One person’s idea of surviving is another’s idea of success and vice versa. I got a vivid lesson about this from Frank, the president of a two-branch savings and loan in Jasper, Ga.
Frank was driving through Prattville, Ala., when he stopped for dinner at a LongHorn Steakhouse. It was packed, so Frank grabbed the last remaining seat at the bar.
Sitting there with 20 other people, waiting for the lone female bartender to take his order, Frank had a moment to observe and listen. He focused on the bartender, wondering how long it would take her to notice him and get him something to drink.
She was in her late 30s, he guessed, dressed in the same cowboy shirt and jeans out?t as every other employee. But she was unlike any service provider he had ever seen.
She didn’t waste one step, one comment, one move along the bar. She took his order for a draft beer less than 30 seconds after he settled in his seat, asking, “Are you having dinner too?” Less than a minute later, she had plunked the beer, a bowl of peanuts, a menu, and the silverware in front of him — all while serving drinks and dinners to 20 other bar patrons.
She also handled the drink orders for the entire restaurant, and was responsible for making sure every takeout order was correct before it went out the door. She was a non-stop bundle of energy and an efficiency expert, and she was smart. When she fell behind, she knew precisely when and what to say to let patrons know she hadn’t forgotten them. She had the politician’s gift of making everyone feel like the most important person in her world.
Frank was impressed. As he sliced his filet, his first thought was if there were a reality show for the best bartender in America, this woman could win. Her name was Cothy — like Cathy, only with an “o,” she said.
He told her, “You’re the most impressive bartender I’ve ever seen. You should come work for me at my bank in Georgia.” It wasn’t the drink talking. Frank was half-serious; someone this amazing could do anything.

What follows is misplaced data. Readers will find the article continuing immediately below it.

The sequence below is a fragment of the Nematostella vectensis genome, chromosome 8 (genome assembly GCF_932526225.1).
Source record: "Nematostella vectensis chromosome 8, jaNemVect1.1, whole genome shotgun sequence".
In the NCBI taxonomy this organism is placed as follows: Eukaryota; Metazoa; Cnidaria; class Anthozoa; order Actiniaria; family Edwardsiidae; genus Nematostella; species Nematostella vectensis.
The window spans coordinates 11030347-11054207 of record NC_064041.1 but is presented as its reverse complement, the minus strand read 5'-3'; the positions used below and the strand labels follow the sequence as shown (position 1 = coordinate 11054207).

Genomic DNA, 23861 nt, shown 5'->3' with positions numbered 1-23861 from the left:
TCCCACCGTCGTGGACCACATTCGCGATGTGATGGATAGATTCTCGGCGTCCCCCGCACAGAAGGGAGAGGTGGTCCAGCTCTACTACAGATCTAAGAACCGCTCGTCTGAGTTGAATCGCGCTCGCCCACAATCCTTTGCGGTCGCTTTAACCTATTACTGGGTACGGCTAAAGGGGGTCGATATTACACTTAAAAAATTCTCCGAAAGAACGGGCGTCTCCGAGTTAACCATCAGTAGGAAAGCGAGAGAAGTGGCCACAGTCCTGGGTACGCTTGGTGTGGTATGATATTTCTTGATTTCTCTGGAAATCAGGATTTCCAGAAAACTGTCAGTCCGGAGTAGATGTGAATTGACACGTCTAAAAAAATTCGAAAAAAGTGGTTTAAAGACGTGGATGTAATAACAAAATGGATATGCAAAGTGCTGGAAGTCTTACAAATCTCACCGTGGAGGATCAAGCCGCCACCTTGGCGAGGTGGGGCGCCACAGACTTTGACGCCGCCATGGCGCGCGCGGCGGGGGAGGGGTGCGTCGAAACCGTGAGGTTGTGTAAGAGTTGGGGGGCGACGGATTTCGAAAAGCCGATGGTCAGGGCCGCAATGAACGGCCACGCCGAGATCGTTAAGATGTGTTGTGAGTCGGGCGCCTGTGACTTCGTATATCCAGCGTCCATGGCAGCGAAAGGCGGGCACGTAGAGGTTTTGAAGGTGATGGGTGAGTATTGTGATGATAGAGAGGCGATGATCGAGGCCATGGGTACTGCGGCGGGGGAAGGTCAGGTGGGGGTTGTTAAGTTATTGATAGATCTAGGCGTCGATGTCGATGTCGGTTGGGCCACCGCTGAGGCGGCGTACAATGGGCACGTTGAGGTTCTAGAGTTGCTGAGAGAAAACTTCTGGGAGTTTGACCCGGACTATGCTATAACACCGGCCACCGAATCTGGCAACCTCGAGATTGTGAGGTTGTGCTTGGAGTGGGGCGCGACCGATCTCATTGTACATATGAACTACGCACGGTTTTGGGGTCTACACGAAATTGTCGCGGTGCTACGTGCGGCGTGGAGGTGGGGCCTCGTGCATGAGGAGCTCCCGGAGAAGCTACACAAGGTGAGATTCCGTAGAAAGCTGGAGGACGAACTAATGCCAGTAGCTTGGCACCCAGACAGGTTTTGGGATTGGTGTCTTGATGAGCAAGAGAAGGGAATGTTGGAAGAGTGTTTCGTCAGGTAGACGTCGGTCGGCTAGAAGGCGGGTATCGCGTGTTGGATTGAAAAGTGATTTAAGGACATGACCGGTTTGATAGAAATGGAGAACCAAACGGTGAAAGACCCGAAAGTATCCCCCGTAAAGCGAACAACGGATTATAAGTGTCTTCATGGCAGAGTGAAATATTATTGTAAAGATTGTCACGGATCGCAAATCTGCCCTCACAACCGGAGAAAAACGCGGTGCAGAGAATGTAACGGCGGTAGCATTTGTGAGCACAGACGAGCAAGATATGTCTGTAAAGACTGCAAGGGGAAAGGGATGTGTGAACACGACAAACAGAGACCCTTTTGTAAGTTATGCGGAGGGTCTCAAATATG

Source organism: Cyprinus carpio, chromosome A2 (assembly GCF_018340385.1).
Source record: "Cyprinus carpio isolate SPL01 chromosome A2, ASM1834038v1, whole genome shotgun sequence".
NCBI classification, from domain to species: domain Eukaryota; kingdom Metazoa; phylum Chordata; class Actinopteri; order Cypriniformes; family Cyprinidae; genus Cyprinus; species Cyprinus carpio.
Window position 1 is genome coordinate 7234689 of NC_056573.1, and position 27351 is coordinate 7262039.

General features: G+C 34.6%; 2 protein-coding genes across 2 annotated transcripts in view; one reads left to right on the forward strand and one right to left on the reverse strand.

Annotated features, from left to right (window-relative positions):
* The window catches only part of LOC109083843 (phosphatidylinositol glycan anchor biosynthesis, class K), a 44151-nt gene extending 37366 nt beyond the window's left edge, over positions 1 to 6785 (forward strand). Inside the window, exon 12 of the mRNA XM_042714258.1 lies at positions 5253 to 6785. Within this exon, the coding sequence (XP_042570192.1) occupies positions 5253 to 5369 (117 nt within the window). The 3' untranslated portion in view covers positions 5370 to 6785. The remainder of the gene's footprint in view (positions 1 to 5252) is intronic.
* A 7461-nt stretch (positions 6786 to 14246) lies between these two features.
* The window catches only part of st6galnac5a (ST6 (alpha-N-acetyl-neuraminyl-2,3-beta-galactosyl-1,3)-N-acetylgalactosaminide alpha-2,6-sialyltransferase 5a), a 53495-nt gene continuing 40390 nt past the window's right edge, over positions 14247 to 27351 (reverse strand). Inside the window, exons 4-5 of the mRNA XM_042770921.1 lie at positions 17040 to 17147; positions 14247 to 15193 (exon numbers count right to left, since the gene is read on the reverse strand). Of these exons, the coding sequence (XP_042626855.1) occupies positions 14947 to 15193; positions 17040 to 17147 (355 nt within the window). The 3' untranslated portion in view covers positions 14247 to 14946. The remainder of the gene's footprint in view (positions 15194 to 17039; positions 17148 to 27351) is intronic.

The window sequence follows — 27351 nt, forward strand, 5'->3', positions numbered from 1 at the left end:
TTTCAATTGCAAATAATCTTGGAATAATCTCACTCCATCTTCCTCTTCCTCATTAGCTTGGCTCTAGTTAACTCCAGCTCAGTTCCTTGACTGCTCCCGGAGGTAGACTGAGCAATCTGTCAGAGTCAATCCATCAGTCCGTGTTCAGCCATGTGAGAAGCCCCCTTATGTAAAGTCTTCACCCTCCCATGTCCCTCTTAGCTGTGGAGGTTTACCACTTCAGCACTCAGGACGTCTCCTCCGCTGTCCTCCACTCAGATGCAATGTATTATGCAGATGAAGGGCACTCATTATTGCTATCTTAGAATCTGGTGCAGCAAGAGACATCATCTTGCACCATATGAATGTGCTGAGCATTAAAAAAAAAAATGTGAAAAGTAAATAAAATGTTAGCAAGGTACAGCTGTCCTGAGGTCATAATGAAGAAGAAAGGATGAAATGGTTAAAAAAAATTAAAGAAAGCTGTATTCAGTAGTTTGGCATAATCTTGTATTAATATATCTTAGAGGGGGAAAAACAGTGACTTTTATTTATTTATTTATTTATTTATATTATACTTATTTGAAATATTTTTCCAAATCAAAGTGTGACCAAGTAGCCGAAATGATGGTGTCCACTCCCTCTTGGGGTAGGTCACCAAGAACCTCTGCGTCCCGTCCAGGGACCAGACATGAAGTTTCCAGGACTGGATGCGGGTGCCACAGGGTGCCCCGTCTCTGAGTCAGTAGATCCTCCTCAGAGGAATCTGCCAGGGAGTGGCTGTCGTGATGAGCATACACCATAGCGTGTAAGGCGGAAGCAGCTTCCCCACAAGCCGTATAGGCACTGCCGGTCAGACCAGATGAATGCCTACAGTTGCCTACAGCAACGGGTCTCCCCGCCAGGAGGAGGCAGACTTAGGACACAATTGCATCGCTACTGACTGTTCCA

“I’m divorced. I have an 8-year-old daughter and my mother at home. I couldn’t just get up and leave them. Besides, you couldn’t afford me.”
“We pay pretty well in Georgia,” Frank said.
She leaned over the bar and whispered, “Well, you’re going to leave me a tip, right? Multiply your tip by 60, then multiply that by five days a week, 50 weeks a year, and you’re getting close to what I’d cost you.” Frank did the math in his head and realized she might be out-earning him.
On paper, her resume didn’t seem promising: divorced, single mom, raising a daughter alone, living under the same roof with her mother and working nights at a bar.
For many people, that would fall somewhere between sacrificing and surviving. But this woman clearly loved what she was doing, and as a result did it so well that she could handle all her responsibilities, and then some. She had enough spirit to convince a stranger to hire her on the spot. She was, without question, succeeding.
As Frank got up from his meal, he tripled his usual tip. It was a small gesture, more a salute to a great worker than excessive generosity. Frank wanted to impress her as she had impressed him, even though he knew he’d never pass through Prattville again.
Spirit is often infectious. When people pass their positive spirit to us, we feel like passing it back. People who find happiness and meaning at work tend to be the same people who find it at home. In other words, our spirit comes from inside ourselves, as much as it does from what we do.
Marshall Goldsmith is an authority in helping successful leaders achieve positive, lasting change in behavior. He is the author or co-editor of 31 books, including MOJO. He can be reached at firstname.lastname@example.org.